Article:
Consumers that are looking to convert to an electric vehicle (EV) but simply haven’t found the luxury, stylish, eco-friendly car they’re looking for, perhaps it may be worth placing an order with Rolls-Royce.
The luxury, high-end car manufacturer unveiled its Spectre, an all-electric car sporting the Rolls-Royce unique image and brand name. A logo associated with the company's founders Charles Rolls and Henry Royce, and built of heritage and perfection.
“Perfection remains at the very heart of what we do as we pioneer a bold new era of luxury,” says Torsten Müller-Ötvös, CEO of Rolls-Royce Motor Cars.
“The world around us is rapidly changing. Luxury goods are increasingly sought after as expressions of [individuality], a reflection of each client's personality and values, as well as a marker of their achievements.”
This statement reigns true both for the organisation and its customers as the company showcases its latest achievements in its electrification journey. But Rolls-Royce’s history with EVs dates back much further. Charles Rolls, Co-Founder of Rolls-Royce saw potential in EVs back in 1900 when he took his first ride in an all-electric car.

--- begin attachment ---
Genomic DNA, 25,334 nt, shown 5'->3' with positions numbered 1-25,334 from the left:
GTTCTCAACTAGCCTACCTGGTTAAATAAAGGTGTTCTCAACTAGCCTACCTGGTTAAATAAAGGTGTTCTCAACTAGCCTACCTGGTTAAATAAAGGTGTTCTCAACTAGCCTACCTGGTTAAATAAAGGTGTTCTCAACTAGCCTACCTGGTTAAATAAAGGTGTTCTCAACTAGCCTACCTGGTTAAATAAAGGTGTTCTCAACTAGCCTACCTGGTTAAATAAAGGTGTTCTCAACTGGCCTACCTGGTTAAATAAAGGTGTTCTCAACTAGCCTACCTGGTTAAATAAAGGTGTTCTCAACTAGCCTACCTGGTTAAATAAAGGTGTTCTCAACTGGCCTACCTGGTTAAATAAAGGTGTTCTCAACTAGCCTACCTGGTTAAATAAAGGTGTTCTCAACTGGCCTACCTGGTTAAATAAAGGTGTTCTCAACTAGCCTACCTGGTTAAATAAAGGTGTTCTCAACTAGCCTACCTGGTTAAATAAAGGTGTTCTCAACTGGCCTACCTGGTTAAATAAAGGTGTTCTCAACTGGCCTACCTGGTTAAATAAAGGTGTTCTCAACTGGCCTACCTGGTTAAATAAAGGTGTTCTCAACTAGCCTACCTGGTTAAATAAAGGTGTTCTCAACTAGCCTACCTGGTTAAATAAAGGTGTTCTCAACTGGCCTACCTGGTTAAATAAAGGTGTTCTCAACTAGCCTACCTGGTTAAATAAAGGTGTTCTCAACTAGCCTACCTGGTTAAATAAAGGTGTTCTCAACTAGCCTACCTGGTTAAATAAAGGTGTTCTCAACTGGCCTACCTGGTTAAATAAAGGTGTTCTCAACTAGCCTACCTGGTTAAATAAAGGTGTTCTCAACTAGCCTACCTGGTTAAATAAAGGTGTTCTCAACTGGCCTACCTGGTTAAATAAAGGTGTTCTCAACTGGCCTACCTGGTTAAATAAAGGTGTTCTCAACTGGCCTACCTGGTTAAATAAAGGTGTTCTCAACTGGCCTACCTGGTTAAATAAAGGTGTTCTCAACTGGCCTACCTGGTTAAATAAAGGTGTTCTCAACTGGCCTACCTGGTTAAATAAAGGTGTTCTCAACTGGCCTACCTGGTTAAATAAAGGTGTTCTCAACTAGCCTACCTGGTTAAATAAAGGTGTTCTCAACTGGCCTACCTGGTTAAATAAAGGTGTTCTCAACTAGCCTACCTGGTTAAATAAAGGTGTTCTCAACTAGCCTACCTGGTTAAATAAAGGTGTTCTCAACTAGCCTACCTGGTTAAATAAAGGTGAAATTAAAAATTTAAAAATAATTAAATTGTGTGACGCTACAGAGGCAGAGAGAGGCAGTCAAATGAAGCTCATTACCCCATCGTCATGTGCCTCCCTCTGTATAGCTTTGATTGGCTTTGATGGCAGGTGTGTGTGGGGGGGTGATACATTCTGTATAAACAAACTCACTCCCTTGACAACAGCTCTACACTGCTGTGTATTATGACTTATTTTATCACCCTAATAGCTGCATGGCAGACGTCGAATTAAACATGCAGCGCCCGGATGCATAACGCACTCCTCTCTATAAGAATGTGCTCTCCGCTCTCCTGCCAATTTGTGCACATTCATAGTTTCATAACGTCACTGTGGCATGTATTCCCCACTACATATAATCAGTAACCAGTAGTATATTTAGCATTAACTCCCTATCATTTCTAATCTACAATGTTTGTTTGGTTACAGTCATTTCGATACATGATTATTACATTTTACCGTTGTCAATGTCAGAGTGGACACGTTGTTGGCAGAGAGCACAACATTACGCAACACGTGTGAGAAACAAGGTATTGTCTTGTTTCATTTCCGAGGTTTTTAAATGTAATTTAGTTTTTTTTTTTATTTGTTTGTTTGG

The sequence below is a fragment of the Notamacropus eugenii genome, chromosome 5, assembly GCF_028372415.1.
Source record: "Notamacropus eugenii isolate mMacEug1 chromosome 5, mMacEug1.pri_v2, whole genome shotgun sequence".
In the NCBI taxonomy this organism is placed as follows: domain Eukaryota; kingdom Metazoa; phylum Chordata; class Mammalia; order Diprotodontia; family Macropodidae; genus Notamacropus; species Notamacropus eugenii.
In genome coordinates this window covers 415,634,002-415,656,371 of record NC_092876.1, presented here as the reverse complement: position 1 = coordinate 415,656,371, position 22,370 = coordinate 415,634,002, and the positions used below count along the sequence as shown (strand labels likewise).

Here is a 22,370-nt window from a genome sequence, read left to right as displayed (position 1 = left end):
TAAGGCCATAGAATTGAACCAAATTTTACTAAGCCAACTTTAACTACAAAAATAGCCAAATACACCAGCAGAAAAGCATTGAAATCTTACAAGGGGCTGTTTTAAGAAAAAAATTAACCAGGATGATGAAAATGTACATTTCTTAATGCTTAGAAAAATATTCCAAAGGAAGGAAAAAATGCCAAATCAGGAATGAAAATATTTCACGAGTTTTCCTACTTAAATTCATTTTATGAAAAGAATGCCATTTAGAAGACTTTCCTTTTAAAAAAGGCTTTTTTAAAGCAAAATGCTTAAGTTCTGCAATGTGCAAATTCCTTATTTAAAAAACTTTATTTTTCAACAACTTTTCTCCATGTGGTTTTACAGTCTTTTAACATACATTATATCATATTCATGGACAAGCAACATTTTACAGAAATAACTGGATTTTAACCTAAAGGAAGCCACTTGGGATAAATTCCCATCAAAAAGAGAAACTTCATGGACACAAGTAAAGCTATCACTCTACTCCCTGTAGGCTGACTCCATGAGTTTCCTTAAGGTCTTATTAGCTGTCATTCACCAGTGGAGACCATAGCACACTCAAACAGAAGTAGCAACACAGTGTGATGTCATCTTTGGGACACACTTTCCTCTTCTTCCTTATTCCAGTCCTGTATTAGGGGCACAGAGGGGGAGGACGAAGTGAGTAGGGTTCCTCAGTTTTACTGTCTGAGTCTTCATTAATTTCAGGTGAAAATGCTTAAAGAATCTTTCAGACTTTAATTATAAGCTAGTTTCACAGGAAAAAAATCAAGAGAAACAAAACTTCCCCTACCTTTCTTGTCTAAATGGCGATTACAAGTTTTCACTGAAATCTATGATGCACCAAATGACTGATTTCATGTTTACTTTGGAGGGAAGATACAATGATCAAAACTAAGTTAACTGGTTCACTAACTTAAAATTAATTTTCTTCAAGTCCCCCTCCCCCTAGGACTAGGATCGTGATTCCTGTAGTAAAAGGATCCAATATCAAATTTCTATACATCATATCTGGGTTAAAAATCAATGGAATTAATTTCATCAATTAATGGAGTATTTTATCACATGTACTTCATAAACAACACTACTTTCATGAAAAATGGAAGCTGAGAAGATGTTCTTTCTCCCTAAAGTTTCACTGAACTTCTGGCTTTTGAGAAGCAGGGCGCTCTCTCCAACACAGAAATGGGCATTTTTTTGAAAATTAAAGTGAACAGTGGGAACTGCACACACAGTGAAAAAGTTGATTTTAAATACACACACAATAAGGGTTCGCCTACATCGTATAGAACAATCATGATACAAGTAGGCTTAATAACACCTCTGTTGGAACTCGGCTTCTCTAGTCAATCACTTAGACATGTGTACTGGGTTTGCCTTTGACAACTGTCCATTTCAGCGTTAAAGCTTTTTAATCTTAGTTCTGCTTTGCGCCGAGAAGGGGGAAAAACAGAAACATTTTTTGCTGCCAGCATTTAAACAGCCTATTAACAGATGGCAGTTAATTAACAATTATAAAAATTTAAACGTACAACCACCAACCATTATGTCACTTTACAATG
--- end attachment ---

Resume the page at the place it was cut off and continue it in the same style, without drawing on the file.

It seems even one of the company’s forefathers saw the potential for an electric Rolls-Royce, which as of now, is here and offering the same luxury spirit in a more sustainable body.
The Rolls-Royce Spectre confirms an EV prophecy
The latest vehicle to be made by the high-end automotive manufacturer is set to be available at the end of 2023 and marks a new era of development for the company. As predicted by the firm’s founders, the range introduces its first electric model which achieves a maximum WLTP range of 320 miles per charge.
However, if the driver is looking for power over range, the Spectre has 585bhp and 900 nanometers of torque to play with. As a result, they will be stunned by the acceleration of the near three-tonne car as it achieves 0-62 mph in 4.5 seconds.
Refining its latest vehicle in line with the Rolls-Royce theory of excellence, the Spectre features simple, sleek lines and uses some of the largest one-piece body panels, limiting the number of components in production.
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